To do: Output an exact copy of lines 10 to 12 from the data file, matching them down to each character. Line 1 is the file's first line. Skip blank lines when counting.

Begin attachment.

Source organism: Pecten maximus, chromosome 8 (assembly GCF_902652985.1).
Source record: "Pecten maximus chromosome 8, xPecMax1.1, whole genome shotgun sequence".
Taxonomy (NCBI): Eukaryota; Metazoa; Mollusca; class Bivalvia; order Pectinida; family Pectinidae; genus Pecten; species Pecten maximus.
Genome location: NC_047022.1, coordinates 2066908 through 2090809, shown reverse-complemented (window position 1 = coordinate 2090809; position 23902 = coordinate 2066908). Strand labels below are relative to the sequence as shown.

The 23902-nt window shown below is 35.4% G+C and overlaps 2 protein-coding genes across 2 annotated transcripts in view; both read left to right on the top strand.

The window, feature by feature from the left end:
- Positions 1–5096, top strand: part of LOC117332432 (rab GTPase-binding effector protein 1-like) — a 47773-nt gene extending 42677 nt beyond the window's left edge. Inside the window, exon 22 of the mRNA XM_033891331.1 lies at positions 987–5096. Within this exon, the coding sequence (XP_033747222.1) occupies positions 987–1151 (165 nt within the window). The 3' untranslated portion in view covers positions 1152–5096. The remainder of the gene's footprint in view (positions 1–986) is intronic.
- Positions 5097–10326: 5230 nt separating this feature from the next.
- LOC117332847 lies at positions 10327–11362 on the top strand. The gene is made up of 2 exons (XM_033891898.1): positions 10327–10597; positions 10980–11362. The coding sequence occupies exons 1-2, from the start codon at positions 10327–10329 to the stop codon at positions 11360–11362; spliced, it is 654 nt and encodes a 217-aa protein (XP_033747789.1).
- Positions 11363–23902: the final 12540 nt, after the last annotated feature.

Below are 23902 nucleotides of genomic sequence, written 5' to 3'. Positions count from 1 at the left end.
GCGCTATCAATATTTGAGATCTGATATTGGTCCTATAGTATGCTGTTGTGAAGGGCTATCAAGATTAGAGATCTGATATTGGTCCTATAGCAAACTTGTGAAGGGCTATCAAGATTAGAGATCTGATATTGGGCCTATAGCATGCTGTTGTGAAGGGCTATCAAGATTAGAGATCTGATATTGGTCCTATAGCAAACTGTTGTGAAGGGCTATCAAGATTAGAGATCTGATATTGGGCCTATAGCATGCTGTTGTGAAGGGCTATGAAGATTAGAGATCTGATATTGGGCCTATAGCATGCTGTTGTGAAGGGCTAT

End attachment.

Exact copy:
- Positions 11363–23902: the final 12540 nt, after the last annotated feature.

Below are 23902 nucleotides of genomic sequence, written 5' to 3'. Positions count from 1 at the left end.
GCGCTATCAATATTTGAGATCTGATATTGGTCCTATAGTATGCTGTTGTGAAGGGCTATCAAGATTAGAGATCTGATATTGGTCCTATAGCAAACTTGTGAAGGGCTATCAAGATTAGAGATCTGATATTGGGCCTATAGCATGCTGTTGTGAAGGGCTATCAAGATTAGAGATCTGATATTGGTCCTATAGCAAACTGTTGTGAAGGGCTATCAAGATTAGAGATCTGATATTGGGCCTATAGCATGCTGTTGTGAAGGGCTATGAAGATTAGAGATCTGATATTGGGCCTATAGCATGCTGTTGTGAAGGGCTAT